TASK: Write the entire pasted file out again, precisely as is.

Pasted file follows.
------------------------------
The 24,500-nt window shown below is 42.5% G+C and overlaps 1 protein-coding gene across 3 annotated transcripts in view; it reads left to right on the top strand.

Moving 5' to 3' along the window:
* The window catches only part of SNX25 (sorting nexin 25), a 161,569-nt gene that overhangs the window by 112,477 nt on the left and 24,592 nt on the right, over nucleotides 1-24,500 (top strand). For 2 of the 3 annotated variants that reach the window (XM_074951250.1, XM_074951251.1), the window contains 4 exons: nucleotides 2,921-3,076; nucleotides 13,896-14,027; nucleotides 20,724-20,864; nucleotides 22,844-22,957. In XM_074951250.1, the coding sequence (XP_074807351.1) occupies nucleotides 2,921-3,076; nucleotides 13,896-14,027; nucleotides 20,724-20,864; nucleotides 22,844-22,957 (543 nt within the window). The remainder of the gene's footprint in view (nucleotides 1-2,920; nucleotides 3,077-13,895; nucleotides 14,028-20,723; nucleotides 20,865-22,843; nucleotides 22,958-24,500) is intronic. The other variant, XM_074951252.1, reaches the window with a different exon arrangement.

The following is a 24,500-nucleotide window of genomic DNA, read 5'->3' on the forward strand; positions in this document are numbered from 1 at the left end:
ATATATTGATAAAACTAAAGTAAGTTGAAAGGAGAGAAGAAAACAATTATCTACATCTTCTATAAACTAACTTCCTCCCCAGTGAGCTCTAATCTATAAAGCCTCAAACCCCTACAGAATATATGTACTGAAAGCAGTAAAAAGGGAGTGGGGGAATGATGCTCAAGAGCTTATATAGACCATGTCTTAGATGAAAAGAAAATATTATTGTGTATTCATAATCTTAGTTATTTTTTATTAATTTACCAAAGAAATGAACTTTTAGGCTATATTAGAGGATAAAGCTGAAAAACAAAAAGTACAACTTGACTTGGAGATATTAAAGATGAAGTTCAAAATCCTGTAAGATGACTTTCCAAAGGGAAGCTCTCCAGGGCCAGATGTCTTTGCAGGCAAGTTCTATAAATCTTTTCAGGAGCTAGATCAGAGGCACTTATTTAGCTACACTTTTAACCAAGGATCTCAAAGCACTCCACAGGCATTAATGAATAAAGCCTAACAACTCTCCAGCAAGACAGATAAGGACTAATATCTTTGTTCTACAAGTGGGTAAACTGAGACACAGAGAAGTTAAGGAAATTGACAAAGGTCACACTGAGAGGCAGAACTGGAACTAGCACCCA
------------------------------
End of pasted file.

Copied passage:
The 24,500-nt window shown below is 42.5% G+C and overlaps 1 protein-coding gene across 3 annotated transcripts in view; it reads left to right on the top strand.

Moving 5' to 3' along the window:
* The window catches only part of SNX25 (sorting nexin 25), a 161,569-nt gene that overhangs the window by 112,477 nt on the left and 24,592 nt on the right, over nucleotides 1-24,500 (top strand). For 2 of the 3 annotated variants that reach the window (XM_074951250.1, XM_074951251.1), the window contains 4 exons: nucleotides 2,921-3,076; nucleotides 13,896-14,027; nucleotides 20,724-20,864; nucleotides 22,844-22,957. In XM_074951250.1, the coding sequence (XP_074807351.1) occupies nucleotides 2,921-3,076; nucleotides 13,896-14,027; nucleotides 20,724-20,864; nucleotides 22,844-22,957 (543 nt within the window). The remainder of the gene's footprint in view (nucleotides 1-2,920; nucleotides 3,077-13,895; nucleotides 14,028-20,723; nucleotides 20,865-22,843; nucleotides 22,958-24,500) is intronic. The other variant, XM_074951252.1, reaches the window with a different exon arrangement.

The following is a 24,500-nucleotide window of genomic DNA, read 5'->3' on the forward strand; positions in this document are numbered from 1 at the left end:
ATATATTGATAAAACTAAAGTAAGTTGAAAGGAGAGAAGAAAACAATTATCTACATCTTCTATAAACTAACTTCCTCCCCAGTGAGCTCTAATCTATAAAGCCTCAAACCCCTACAGAATATATGTACTGAAAGCAGTAAAAAGGGAGTGGGGGAATGATGCTCAAGAGCTTATATAGACCATGTCTTAGATGAAAAGAAAATATTATTGTGTATTCATAATCTTAGTTATTTTTTATTAATTTACCAAAGAAATGAACTTTTAGGCTATATTAGAGGATAAAGCTGAAAAACAAAAAGTACAACTTGACTTGGAGATATTAAAGATGAAGTTCAAAATCCTGTAAGATGACTTTCCAAAGGGAAGCTCTCCAGGGCCAGATGTCTTTGCAGGCAAGTTCTATAAATCTTTTCAGGAGCTAGATCAGAGGCACTTATTTAGCTACACTTTTAACCAAGGATCTCAAAGCACTCCACAGGCATTAATGAATAAAGCCTAACAACTCTCCAGCAAGACAGATAAGGACTAATATCTTTGTTCTACAAGTGGGTAAACTGAGACACAGAGAAGTTAAGGAAATTGACAAAGGTCACACTGAGAGGCAGAACTGGAACTAGCACCCA